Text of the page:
We get what we focus on - we all know that can be true!
So this week, I have been presented with a lot of examples where there has been a dilemma between focusing on BIG picture and picking up on the smallest details.
Those who are familiar with Shelle Rose Charvet's LAB profiles or NLP Metaprogrammes will understand that some of us have a preference for either focusing on the big picture...sometimes global (!) and others prefer to focus on the details involved...and most of us fall somewhere on the spectrum between the two!
I tend to prefer taking a big picture approach before honing in on the detail. I like to have the overview first, so I know the intended outcomes and the purpose.
This approach works very well when running a conference or developing a new website because there are big, important elements to get in place first...there is no point in worrying about whether a speaker has the right AV adaptor or a delegate has a notepad before we have secured a conference venue or sold any tickets!
I am incredibly lucky that I have this approach because it fits well with the work I do...or maybe I found work that fits with my approach to life...who knows! Conferences, websites, projects - as long as I can start with the big picture and then layer in the next level of detail, I'll be fine!
Of course, this doesn't always happen in practice and I can sometimes find myself feeling on edge or confused during a conversation or workshop - usually because someone has delved straight into the detail of the topic and I'm still floundering on the surface somewhere, wondering what on earth they are talking about!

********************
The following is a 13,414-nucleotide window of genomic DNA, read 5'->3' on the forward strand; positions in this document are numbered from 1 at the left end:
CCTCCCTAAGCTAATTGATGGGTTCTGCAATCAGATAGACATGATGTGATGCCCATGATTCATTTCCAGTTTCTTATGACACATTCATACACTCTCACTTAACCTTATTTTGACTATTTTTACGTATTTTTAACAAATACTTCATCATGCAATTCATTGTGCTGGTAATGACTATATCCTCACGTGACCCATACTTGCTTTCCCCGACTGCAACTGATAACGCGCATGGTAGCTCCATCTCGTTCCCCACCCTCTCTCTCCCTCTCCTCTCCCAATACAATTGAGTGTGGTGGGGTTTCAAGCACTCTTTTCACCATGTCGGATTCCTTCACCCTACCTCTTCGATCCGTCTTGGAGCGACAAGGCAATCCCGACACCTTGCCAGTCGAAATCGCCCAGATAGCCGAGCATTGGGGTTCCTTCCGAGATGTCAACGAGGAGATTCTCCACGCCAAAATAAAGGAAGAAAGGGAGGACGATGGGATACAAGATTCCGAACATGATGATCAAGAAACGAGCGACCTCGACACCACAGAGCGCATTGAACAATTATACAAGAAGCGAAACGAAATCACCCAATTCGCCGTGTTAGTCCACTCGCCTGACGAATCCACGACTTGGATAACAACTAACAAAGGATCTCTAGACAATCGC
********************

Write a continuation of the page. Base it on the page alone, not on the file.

Recognising that there is a range of preferences is also important, because we are then better able to understand our own reactions and the reactions of others - which, of course, is the basis of NLP! Respecting other ways of thinking is important and can also empower us to help others to be the best they can be.
My son is very detailed and its been quite a challenge to help him understand that when it comes to course work and exams, a good exam strategy is to get something down for every section that is going to be marked.
He prefers to focus on the finest details and can spend hours ensuring that one of his product design images is 'just right'and which is so good it will get him 5 marks out of 5 ...but leaving himself just 10 minutes to complete the rest of the paper, which is worth 95 marks!
Understanding his preference whilst also understanding the importance of exam technique enables a compromise to be found...I hope!!